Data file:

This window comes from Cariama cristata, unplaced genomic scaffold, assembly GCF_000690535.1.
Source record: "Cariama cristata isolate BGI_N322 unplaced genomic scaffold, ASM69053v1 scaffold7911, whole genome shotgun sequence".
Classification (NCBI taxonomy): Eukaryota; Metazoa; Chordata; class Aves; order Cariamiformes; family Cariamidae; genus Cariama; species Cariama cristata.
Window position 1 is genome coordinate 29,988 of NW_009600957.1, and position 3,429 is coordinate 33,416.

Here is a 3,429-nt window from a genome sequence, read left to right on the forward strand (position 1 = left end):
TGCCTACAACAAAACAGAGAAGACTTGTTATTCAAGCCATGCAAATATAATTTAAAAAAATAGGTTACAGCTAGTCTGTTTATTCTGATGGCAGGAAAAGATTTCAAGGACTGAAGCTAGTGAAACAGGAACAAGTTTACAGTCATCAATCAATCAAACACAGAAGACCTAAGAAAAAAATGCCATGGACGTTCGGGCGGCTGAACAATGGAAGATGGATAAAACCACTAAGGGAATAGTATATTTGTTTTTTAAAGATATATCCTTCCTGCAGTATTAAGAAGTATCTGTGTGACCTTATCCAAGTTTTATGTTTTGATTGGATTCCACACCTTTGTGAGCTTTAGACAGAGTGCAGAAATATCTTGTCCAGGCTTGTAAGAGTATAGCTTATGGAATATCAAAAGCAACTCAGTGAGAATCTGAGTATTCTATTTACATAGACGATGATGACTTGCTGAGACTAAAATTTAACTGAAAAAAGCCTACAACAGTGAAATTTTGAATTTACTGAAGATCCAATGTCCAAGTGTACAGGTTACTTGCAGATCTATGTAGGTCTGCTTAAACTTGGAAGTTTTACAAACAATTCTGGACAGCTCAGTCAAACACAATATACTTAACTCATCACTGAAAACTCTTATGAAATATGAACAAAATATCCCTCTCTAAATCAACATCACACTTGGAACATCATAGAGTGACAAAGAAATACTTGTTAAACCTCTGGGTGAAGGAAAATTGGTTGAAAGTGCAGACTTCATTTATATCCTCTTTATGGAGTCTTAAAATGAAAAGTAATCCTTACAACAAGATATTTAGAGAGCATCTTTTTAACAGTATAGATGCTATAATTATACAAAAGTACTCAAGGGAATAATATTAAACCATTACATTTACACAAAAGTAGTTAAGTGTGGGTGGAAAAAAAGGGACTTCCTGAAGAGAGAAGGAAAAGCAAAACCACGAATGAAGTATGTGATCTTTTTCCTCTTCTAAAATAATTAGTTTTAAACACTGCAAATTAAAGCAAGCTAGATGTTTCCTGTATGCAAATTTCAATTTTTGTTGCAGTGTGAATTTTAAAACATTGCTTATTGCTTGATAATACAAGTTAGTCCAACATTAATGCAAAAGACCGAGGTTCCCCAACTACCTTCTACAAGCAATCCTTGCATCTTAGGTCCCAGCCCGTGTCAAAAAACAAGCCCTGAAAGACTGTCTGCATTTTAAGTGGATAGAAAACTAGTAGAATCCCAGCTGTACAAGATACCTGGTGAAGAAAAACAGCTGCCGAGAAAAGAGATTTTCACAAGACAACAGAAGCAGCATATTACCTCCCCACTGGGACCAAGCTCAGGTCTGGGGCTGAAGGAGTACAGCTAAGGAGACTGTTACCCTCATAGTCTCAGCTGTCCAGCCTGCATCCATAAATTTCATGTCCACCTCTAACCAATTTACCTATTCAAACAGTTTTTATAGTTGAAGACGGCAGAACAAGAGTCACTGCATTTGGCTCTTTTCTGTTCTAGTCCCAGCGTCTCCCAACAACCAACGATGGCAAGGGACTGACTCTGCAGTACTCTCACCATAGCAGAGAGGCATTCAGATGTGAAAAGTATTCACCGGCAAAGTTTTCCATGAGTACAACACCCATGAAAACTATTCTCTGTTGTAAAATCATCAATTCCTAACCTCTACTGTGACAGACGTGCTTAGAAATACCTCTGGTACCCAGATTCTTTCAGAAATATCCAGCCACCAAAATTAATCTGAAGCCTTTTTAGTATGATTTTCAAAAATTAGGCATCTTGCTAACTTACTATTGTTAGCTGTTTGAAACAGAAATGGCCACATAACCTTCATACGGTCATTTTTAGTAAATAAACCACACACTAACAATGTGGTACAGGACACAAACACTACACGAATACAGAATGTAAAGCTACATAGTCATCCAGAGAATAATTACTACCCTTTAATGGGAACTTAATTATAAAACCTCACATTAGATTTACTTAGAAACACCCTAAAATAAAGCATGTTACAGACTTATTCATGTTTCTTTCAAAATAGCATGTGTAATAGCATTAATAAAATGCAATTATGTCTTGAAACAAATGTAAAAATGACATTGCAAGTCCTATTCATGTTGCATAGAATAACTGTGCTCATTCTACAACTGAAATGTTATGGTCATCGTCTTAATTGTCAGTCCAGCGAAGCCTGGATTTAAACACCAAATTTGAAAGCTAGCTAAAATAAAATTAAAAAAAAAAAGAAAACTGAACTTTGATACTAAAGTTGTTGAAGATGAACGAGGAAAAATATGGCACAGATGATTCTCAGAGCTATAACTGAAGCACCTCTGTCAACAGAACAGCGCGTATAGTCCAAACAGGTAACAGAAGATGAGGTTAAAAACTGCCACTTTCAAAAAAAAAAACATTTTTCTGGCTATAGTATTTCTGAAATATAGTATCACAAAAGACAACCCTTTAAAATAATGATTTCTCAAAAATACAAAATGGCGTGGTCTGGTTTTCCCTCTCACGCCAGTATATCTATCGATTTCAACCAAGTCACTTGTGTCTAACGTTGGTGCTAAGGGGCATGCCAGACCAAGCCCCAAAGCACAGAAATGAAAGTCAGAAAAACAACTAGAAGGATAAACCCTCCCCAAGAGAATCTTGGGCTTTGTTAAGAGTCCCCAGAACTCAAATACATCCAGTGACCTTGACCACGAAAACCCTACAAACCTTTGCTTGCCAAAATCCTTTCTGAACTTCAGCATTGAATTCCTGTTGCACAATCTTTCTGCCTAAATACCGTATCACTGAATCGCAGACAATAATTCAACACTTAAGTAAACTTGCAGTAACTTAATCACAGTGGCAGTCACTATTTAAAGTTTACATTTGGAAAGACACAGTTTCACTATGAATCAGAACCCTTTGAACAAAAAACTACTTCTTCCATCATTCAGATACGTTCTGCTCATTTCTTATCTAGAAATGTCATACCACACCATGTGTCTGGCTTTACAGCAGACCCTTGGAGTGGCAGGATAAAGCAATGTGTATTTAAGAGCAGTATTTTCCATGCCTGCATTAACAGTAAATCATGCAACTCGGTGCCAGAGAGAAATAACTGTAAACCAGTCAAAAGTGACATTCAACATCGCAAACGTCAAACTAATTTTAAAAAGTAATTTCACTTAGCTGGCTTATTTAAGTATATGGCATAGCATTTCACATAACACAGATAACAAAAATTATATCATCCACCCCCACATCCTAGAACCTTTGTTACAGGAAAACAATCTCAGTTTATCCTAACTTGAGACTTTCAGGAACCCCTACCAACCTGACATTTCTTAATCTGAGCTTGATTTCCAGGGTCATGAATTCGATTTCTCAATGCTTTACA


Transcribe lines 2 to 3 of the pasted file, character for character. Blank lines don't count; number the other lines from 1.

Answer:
Source record: "Cariama cristata isolate BGI_N322 unplaced genomic scaffold, ASM69053v1 scaffold7911, whole genome shotgun sequence".
Classification (NCBI taxonomy): Eukaryota; Metazoa; Chordata; class Aves; order Cariamiformes; family Cariamidae; genus Cariama; species Cariama cristata.